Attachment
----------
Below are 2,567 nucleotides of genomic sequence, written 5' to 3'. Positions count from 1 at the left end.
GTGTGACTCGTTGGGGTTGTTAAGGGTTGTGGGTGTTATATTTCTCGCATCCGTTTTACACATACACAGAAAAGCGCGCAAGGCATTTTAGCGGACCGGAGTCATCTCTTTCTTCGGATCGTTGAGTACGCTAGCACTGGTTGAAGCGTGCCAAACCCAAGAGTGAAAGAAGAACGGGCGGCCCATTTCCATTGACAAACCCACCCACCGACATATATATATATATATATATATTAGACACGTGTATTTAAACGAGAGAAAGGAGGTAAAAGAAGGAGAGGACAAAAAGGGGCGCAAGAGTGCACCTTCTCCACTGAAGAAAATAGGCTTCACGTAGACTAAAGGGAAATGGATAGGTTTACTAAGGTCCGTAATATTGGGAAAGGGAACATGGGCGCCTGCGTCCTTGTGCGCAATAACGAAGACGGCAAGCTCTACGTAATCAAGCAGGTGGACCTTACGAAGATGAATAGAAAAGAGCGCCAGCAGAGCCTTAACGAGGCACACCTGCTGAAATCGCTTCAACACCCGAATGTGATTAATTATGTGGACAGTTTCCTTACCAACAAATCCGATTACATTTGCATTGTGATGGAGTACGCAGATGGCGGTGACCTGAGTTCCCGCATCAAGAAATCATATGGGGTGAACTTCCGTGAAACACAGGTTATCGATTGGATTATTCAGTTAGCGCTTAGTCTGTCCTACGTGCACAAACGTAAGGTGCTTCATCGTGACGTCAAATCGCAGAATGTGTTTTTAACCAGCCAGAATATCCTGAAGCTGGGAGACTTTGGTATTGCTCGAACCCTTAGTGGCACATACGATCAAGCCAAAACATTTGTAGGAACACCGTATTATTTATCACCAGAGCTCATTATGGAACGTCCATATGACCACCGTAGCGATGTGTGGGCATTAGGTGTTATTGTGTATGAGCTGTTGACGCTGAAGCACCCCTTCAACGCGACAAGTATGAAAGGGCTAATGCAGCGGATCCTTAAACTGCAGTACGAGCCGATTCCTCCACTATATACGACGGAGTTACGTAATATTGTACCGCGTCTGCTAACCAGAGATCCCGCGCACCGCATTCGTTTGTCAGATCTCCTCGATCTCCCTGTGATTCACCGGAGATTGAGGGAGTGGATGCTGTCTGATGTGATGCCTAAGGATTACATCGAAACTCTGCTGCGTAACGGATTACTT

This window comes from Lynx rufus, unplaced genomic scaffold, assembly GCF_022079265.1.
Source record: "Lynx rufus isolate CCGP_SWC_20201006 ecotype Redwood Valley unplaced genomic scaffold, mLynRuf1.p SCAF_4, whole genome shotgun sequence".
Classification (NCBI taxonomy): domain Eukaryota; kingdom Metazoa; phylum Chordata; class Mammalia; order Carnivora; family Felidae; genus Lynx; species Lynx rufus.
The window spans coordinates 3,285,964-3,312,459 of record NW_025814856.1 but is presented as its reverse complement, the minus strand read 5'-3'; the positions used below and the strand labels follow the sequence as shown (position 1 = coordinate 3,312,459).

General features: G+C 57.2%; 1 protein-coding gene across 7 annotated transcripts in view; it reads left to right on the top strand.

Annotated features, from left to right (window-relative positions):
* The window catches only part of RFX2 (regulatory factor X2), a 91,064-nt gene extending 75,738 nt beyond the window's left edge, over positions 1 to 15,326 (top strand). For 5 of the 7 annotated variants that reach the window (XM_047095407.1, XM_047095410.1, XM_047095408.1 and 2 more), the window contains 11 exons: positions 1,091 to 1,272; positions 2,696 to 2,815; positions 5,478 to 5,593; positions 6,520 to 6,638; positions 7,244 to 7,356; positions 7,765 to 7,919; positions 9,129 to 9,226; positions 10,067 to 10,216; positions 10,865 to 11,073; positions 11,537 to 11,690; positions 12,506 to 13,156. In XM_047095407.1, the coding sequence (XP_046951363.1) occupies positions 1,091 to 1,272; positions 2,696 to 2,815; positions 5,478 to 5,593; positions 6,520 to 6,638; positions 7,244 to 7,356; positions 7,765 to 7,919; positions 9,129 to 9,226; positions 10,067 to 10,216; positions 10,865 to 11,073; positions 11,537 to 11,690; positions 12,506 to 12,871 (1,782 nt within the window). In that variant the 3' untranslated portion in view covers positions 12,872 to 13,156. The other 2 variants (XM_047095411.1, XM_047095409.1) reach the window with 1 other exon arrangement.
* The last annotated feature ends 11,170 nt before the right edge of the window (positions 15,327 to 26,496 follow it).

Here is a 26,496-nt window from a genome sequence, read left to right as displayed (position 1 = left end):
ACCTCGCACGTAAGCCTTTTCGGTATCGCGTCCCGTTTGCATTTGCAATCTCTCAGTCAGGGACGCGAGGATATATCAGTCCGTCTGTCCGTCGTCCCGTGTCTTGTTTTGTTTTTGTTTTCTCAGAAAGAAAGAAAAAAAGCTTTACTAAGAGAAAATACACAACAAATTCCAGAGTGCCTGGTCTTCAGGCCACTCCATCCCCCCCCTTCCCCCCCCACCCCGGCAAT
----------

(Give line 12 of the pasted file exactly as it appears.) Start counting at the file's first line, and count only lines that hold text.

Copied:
ACCTCGCACGTAAGCCTTTTCGGTATCGCGTCCCGTTTGCATTTGCAATCTCTCAGTCAGGGACGCGAGGATATATCAGTCCGTCTGTCCGTCGTCCCGTGTCTTGTTTTGTTTTTGTTTTCTCAGAAAGAAAGAAAAAAAGCTTTACTAAGAGAAAATACACAACAAATTCCAGAGTGCCTGGTCTTCAGGCCACTCCATCCCCCCCCTTCCCCCCCCACCCCGGCAAT